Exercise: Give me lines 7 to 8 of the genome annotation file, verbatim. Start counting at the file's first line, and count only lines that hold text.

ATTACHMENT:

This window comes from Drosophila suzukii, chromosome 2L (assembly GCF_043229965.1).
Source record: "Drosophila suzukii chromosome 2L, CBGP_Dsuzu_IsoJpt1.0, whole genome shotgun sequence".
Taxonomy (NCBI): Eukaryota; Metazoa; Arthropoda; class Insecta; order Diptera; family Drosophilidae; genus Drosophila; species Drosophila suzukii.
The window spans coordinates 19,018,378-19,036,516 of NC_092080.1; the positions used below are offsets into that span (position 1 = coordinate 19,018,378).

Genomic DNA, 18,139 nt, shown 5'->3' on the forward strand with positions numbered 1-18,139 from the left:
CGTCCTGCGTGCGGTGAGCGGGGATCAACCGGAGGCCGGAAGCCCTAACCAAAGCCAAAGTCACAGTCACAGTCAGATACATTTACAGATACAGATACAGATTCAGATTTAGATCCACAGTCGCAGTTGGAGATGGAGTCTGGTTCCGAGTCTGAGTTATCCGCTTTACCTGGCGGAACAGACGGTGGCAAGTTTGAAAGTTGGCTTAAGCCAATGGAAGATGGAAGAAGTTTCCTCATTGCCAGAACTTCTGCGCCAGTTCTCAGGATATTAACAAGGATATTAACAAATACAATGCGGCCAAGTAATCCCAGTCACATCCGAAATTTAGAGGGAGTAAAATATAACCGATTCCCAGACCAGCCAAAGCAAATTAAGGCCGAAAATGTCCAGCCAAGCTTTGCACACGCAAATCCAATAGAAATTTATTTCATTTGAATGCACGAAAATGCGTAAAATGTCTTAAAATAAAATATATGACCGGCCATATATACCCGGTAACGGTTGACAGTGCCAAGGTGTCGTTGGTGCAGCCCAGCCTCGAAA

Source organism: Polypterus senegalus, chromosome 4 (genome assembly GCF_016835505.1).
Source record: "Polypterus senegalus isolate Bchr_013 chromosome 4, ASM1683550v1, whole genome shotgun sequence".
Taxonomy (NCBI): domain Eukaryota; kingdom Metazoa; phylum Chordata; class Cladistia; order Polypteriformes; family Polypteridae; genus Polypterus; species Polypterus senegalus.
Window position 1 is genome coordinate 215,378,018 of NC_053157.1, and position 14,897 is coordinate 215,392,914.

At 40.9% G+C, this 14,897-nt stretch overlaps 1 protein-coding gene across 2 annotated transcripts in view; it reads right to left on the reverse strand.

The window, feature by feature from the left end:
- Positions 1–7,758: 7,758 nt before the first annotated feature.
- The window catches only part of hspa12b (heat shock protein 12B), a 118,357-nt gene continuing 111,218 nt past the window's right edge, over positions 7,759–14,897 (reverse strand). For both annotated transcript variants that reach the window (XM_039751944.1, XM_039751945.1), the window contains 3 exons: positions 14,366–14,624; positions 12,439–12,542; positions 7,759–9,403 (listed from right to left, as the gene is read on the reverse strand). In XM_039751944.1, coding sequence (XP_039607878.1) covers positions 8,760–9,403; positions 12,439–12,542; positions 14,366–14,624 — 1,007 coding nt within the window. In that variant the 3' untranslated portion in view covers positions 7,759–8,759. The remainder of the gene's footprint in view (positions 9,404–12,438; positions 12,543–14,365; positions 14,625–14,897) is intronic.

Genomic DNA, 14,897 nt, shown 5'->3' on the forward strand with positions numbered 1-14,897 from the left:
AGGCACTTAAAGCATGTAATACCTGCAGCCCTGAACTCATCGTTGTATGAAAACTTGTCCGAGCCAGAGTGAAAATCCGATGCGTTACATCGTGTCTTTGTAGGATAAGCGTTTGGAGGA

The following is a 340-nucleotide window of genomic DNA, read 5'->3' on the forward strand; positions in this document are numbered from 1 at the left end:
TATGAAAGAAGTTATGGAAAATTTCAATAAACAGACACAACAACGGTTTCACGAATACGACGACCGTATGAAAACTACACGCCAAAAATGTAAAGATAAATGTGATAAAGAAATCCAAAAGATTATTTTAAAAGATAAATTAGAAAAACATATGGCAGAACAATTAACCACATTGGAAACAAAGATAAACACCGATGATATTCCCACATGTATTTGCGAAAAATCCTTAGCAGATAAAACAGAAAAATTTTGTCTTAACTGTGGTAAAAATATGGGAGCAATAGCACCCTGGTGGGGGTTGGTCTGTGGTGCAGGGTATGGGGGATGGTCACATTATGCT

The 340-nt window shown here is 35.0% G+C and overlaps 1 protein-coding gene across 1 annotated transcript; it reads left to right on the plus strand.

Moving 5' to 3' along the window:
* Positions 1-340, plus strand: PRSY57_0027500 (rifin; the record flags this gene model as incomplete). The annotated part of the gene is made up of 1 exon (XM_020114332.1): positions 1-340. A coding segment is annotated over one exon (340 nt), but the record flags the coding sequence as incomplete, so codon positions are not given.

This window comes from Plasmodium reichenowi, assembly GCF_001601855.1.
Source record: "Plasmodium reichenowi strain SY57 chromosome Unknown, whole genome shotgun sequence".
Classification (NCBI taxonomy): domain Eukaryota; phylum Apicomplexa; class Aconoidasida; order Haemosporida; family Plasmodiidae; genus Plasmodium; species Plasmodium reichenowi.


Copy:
Source organism: Polypterus senegalus, chromosome 4 (genome assembly GCF_016835505.1).
Source record: "Polypterus senegalus isolate Bchr_013 chromosome 4, ASM1683550v1, whole genome shotgun sequence".